Collections | SCEHADA
The CSU-Pueblo Library’s University Archives and Special Collections (UASC), with generous funding provided by the David and Lucile Packard Foundation, has launched a new program, the Southern Colorado Ethnic Heritage and Diversity Archives (SCEHADA).
SCEHADA’s mission is to preserve the rich heritage of Southern Colorado’s
diverse ethnic, racial and cultural groups by collecting, preserving and
making available the records, papers and manuscripts of the individuals,
families and organizations who make up these groups.
Southern Colorado has a rich cultural heritage born from the diversity of the people who settled in the region as well as from the indigenous population. These diverse groups continue to be an essential component of the fabric of Pueblo and Southern Colorado. But the project can only be successful with the support of the community!
CSU-Pueblo grew from Pueblo Junior College to serve the educational needs of this diverse population. The university should serve as a focal point for the celebration and preservation of the community’s rich cultural heritage. The Archives is actively seeking the donation of materials that document the lives and contributions of the region’s various groups. The Archives will provide a permanent repository to preserve the materials and make them accessible to a wide audience.
The materials will be organized according to archival standards and detailed
guides describing the collections will be posted on the library’s website
and the Rocky Mountain Online Archive. Portions of the collections will be
digitized so that researchers from around the world will have access to
these unique resources, providing them a portal into the region’s history.
Among SCEHADA’s holdings:
"Accept me for what I am: Chicano!"
The Colorado Chicano Movement Archives contains audio, visual, and printed material related to the Mexicano people’s fight against racism and discrimination in Colorado. Part of a greater national and international struggle challenging social injustice during the 1960s and 70s, the Chicano Movement was an effective engine for change and had a significant impact on the United States’ system of government. While providing a powerful impetus for transformation in the public education system, electoral politics, labor practices, and law and order policies, the movement also nurtured a cultural renaissance in Chicano art and literature. The Chicano Movement shook the social stratosphere of the state of Colorado and the story of el movimiento must be preserved.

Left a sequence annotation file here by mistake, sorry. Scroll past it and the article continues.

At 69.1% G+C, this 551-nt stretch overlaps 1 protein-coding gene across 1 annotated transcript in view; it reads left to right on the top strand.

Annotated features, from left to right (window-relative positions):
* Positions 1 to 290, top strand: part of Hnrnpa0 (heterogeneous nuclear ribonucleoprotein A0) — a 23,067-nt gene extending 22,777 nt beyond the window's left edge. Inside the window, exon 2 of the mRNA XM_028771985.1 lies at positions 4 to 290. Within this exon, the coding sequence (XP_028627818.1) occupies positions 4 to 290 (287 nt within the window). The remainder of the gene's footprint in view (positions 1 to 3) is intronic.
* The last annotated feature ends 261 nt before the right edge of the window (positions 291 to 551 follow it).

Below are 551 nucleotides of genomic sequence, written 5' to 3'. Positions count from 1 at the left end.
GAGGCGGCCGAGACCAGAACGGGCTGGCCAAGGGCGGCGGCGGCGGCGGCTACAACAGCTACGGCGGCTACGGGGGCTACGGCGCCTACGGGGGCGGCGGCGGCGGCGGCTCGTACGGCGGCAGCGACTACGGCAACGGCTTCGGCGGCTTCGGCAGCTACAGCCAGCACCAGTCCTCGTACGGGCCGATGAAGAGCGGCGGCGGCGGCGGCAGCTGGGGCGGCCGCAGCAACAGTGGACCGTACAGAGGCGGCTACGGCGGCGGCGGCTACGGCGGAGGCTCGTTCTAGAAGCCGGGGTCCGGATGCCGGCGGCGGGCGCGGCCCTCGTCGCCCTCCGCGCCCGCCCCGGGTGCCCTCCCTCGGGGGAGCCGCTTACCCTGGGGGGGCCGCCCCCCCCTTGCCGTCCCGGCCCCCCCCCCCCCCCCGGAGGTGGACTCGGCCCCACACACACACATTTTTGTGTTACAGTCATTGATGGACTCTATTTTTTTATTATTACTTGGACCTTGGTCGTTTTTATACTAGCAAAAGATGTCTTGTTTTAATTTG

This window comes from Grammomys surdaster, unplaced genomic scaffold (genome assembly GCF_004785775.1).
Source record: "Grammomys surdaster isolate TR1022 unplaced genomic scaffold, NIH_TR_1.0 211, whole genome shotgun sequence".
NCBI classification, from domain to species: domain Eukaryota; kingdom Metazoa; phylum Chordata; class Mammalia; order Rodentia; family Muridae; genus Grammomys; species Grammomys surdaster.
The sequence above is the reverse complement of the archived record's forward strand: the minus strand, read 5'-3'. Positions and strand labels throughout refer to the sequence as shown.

The collection, part of the University’s new Southern Colorado Ethnic Heritage and Diversity Archives (SCEHADA), collects, preserves, and makes available documents related to the Chicano Movement in Colorado. The Library received a grant of $30,000 from the David and Lucile Packard Foundation to develop these collections, and as part of its grant activities, the University Archives has digitized a portion of the Colorado Chicano Movement Archives and made the digital images available on the Internet. It has also created finding aids for the collections, available online.
Google "Freddie Freak Trujillo" for videos and other information about the Chicano Movement.
Read "The Chicano Movement" by Fawn-Amber Montoya, PhD.
Also, watch the presentation, "Select Images from the 'Freddie Freak' Trujillo Collection".
New content coming